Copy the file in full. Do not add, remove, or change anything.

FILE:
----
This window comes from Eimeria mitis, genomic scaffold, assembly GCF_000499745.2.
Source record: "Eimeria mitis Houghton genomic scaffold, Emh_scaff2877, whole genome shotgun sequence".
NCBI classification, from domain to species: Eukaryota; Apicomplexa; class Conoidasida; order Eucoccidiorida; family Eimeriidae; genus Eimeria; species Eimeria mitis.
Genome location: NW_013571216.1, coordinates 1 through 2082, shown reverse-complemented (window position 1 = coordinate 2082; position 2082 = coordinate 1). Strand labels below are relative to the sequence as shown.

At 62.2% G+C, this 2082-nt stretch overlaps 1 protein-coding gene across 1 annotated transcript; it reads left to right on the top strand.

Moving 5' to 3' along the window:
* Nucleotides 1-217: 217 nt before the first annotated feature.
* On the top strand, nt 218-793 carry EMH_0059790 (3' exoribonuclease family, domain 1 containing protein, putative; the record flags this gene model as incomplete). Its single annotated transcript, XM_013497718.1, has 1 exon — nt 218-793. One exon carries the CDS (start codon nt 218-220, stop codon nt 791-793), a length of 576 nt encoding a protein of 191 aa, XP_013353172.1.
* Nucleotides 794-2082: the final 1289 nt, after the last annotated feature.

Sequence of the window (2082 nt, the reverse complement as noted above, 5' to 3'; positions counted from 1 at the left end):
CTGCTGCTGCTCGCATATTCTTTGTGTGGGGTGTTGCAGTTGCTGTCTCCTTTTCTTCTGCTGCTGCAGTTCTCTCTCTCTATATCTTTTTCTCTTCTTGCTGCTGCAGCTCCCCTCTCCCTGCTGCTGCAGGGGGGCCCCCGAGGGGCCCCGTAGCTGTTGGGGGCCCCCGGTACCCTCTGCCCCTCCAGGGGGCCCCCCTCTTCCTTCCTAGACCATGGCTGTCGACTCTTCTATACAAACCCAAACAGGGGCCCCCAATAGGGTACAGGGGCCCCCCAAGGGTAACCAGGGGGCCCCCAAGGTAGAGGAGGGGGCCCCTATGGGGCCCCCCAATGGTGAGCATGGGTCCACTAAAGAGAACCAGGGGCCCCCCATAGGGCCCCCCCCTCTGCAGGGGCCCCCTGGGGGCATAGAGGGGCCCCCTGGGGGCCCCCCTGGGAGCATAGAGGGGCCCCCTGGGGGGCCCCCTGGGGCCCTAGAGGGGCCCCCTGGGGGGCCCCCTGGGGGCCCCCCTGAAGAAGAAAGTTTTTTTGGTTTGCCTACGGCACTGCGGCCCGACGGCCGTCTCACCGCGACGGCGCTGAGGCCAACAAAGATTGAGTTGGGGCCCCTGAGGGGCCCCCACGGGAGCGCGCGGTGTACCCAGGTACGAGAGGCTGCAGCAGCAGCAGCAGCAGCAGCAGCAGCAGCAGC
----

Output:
This window comes from Eimeria mitis, genomic scaffold, assembly GCF_000499745.2.
Source record: "Eimeria mitis Houghton genomic scaffold, Emh_scaff2877, whole genome shotgun sequence".
NCBI classification, from domain to species: Eukaryota; Apicomplexa; class Conoidasida; order Eucoccidiorida; family Eimeriidae; genus Eimeria; species Eimeria mitis.
Genome location: NW_013571216.1, coordinates 1 through 2082, shown reverse-complemented (window position 1 = coordinate 2082; position 2082 = coordinate 1). Strand labels below are relative to the sequence as shown.

At 62.2% G+C, this 2082-nt stretch overlaps 1 protein-coding gene across 1 annotated transcript; it reads left to right on the top strand.

Moving 5' to 3' along the window:
* Nucleotides 1-217: 217 nt before the first annotated feature.
* On the top strand, nt 218-793 carry EMH_0059790 (3' exoribonuclease family, domain 1 containing protein, putative; the record flags this gene model as incomplete). Its single annotated transcript, XM_013497718.1, has 1 exon — nt 218-793. One exon carries the CDS (start codon nt 218-220, stop codon nt 791-793), a length of 576 nt encoding a protein of 191 aa, XP_013353172.1.
* Nucleotides 794-2082: the final 1289 nt, after the last annotated feature.

Sequence of the window (2082 nt, the reverse complement as noted above, 5' to 3'; positions counted from 1 at the left end):
CTGCTGCTGCTCGCATATTCTTTGTGTGGGGTGTTGCAGTTGCTGTCTCCTTTTCTTCTGCTGCTGCAGTTCTCTCTCTCTATATCTTTTTCTCTTCTTGCTGCTGCAGCTCCCCTCTCCCTGCTGCTGCAGGGGGGCCCCCGAGGGGCCCCGTAGCTGTTGGGGGCCCCCGGTACCCTCTGCCCCTCCAGGGGGCCCCCCTCTTCCTTCCTAGACCATGGCTGTCGACTCTTCTATACAAACCCAAACAGGGGCCCCCAATAGGGTACAGGGGCCCCCCAAGGGTAACCAGGGGGCCCCCAAGGTAGAGGAGGGGGCCCCTATGGGGCCCCCCAATGGTGAGCATGGGTCCACTAAAGAGAACCAGGGGCCCCCCATAGGGCCCCCCCCTCTGCAGGGGCCCCCTGGGGGCATAGAGGGGCCCCCTGGGGGCCCCCCTGGGAGCATAGAGGGGCCCCCTGGGGGGCCCCCTGGGGCCCTAGAGGGGCCCCCTGGGGGGCCCCCTGGGGGCCCCCCTGAAGAAGAAAGTTTTTTTGGTTTGCCTACGGCACTGCGGCCCGACGGCCGTCTCACCGCGACGGCGCTGAGGCCAACAAAGATTGAGTTGGGGCCCCTGAGGGGCCCCCACGGGAGCGCGCGGTGTACCCAGGTACGAGAGGCTGCAGCAGCAGCAGCAGCAGCAGCAGCAGCAGCAGC